Philosophy has been both a big aid and a hindrance to my day-to-day work.
Once I was invited to a literacy conference to speak on a panel about teaching students to find the main idea of a paragraph or a short article. Others presented various studies of the problem and methods to improve teaching. I didn’t reject that but did ask what “main idea” could really mean, how it was affected by the purposes of the author and reader, the context of reading, and more. The more I thought about it, the less I knew what it was.
During my time at BBN, my work broadened from artificial intelligence to include literacy, math and science education, and especially to promote democratic, or progressive education. This drew inspiration from the work of progressive educators and philosophers such as John Dewey and Jane Addams, as well as international work not so well known in the US, such as that of Célestin Freinet in France, Misiones Pedagogicas in Spain, and the Turkish Village Institutes.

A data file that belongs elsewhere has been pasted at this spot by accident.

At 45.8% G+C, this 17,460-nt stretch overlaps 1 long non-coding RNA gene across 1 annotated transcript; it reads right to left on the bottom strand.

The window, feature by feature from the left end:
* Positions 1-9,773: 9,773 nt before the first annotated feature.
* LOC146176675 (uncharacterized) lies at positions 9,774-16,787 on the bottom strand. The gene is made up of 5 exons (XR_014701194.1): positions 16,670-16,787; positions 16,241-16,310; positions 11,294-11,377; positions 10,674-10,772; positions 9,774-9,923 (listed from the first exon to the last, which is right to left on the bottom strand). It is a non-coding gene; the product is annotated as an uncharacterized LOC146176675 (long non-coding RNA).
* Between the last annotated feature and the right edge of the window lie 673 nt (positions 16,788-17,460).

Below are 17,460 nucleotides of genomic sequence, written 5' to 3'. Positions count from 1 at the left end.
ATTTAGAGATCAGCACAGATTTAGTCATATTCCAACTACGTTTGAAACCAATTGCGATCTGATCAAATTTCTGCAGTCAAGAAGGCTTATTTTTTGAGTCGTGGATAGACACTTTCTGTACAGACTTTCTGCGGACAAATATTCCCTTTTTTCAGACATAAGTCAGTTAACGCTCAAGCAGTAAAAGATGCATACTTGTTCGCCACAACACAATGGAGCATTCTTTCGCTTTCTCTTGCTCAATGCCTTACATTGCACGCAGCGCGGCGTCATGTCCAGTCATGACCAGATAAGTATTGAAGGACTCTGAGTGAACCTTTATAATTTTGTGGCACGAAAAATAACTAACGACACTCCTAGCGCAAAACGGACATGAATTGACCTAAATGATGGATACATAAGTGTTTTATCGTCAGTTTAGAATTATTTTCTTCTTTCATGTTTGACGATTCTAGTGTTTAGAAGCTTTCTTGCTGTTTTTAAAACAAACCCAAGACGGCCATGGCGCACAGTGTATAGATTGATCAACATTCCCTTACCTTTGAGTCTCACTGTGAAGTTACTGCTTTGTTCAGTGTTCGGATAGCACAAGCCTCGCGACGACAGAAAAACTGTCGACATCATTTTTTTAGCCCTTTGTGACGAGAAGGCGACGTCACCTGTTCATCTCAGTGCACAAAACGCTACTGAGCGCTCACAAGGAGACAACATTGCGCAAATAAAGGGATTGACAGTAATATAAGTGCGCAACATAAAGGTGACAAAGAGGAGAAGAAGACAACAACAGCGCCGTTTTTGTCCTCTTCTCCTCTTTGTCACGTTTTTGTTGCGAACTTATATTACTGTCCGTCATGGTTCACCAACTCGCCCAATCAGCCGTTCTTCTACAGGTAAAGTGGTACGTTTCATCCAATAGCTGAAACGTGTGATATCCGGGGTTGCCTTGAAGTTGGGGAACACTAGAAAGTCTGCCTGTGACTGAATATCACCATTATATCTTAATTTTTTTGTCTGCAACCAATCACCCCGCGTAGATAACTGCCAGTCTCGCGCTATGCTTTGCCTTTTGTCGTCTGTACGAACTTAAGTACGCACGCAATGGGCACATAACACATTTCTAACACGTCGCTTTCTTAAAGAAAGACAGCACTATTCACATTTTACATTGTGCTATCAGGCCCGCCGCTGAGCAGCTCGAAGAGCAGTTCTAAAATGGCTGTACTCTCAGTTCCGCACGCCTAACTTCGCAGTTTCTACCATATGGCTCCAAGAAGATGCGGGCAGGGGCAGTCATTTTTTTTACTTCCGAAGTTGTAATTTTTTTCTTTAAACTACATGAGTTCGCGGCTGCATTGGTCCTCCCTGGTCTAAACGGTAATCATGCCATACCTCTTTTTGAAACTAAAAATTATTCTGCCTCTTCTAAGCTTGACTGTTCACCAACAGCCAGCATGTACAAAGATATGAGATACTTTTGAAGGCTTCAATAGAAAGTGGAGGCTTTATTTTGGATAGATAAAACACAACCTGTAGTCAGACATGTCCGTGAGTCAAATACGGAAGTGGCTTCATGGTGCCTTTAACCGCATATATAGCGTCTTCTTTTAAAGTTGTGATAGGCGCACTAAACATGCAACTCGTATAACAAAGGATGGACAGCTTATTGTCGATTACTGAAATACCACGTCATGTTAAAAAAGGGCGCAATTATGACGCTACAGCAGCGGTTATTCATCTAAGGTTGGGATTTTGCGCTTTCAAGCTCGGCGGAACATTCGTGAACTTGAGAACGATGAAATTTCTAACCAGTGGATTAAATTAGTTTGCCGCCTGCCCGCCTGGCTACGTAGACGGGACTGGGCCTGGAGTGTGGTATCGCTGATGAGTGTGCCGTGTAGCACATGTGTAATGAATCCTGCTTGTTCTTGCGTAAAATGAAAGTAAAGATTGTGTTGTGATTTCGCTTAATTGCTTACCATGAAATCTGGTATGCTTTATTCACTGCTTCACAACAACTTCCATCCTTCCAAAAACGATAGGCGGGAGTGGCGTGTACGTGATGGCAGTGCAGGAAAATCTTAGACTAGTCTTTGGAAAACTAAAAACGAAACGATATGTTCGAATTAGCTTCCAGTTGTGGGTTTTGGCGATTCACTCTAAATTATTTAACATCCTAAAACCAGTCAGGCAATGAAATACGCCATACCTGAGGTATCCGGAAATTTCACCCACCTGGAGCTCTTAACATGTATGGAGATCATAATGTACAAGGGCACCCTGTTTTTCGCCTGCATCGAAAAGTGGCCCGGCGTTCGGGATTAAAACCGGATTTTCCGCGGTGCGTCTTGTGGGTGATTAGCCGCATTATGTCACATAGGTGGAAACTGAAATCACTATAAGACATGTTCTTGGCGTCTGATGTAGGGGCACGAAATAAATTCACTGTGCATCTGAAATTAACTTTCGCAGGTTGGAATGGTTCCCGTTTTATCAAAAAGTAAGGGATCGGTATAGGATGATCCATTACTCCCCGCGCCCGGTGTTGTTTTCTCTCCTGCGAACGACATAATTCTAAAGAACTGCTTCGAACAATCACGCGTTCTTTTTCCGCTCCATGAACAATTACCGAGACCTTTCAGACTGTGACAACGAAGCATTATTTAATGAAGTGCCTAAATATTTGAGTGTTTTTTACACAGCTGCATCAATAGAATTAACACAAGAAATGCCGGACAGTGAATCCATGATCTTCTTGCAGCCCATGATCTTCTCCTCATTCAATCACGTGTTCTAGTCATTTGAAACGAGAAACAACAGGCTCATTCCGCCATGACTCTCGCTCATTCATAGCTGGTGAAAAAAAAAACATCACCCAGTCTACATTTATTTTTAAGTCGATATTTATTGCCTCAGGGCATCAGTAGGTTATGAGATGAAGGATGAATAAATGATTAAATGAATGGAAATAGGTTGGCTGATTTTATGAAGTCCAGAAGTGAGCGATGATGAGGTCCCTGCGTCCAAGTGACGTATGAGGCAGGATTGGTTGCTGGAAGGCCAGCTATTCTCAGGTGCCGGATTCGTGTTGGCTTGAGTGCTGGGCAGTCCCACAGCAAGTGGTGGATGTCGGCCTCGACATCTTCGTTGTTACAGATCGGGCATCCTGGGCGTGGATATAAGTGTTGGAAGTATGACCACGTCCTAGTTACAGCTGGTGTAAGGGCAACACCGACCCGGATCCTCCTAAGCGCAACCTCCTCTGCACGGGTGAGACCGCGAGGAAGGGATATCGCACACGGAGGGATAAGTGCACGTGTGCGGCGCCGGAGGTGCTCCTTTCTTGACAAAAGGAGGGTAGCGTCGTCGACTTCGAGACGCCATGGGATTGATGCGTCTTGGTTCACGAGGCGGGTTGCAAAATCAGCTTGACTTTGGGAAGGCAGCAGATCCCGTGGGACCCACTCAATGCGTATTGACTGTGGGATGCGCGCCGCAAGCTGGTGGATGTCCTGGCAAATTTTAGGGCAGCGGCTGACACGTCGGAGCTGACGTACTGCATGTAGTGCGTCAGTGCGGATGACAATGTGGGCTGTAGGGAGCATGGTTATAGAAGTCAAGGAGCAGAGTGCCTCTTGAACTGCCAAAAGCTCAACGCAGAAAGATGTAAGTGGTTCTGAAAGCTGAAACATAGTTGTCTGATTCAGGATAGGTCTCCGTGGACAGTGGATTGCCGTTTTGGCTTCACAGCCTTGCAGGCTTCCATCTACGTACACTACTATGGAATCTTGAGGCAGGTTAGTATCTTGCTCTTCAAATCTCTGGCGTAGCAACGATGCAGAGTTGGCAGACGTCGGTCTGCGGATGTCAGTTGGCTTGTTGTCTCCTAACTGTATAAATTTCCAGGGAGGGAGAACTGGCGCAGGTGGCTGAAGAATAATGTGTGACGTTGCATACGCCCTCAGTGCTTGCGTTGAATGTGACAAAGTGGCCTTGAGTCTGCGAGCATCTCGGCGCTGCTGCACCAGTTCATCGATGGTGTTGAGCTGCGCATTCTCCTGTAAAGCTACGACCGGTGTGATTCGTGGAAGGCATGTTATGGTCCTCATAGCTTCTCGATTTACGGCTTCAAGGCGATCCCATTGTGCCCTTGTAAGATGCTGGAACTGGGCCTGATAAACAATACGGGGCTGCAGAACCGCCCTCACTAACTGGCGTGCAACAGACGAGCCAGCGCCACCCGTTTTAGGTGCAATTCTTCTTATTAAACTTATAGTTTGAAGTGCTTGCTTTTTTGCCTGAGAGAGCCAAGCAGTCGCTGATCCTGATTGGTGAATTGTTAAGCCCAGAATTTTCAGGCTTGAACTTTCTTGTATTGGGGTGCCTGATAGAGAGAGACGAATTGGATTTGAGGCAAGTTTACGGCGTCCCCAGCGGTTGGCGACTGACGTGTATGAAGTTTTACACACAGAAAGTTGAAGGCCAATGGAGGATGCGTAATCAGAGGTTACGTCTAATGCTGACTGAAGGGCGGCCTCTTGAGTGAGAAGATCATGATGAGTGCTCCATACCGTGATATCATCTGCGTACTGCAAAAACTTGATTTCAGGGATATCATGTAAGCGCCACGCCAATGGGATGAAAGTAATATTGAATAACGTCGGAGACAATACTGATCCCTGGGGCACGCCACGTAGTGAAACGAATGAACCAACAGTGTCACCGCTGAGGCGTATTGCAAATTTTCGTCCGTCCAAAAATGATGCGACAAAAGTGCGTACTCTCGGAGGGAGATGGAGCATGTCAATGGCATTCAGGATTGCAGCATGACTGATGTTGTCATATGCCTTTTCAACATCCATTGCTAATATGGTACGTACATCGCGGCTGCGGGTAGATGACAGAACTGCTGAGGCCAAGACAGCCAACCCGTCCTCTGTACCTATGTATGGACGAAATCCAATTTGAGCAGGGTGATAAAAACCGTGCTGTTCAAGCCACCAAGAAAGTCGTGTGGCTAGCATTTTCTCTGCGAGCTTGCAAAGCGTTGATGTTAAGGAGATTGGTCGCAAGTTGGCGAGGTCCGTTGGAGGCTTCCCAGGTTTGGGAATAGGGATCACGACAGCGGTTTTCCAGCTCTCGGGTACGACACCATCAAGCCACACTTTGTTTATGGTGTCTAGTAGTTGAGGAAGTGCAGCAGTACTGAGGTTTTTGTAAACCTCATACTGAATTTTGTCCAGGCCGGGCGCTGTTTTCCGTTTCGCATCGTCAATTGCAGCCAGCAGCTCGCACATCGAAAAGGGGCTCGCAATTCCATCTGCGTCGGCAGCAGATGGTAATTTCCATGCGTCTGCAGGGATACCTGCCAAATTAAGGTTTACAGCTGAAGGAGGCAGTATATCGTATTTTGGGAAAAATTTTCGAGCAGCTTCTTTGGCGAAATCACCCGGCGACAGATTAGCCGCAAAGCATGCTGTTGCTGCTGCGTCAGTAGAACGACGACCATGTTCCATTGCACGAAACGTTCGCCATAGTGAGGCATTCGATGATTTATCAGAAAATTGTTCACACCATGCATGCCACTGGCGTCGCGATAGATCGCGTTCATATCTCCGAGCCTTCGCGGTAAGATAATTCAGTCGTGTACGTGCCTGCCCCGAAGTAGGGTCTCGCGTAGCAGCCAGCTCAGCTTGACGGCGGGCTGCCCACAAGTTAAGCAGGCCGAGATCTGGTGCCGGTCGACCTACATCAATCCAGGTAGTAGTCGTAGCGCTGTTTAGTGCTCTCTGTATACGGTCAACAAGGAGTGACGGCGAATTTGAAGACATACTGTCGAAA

In the pragmatist tradition of C. S. Peirce and William James, I became uneasy with reductionist assumptions, especially when those are deemed sufficient for understanding nature, human behavior, or social relations. Accordingly, I often found himself restless with abstractions that ignore concrete realities but equally with efforts to address practical concerns that fail to question their ground assumptions.
Although I continued to draw ideas and methods from philosophy, it became not so much a key for deciphering life, but a base for grounded work in schools or communities. This leads to ideas such as teaching by listening, cultural funds of knowledge, and communities as intellectual space, and systematically confronting theory with practice and practice with theory.
I gained a lot from group reading and discussion. One Philosophy reading group was organized at the U of Illinois by Wally Feinberg. Another, organized by George Hein at TERC, focused on Dewey.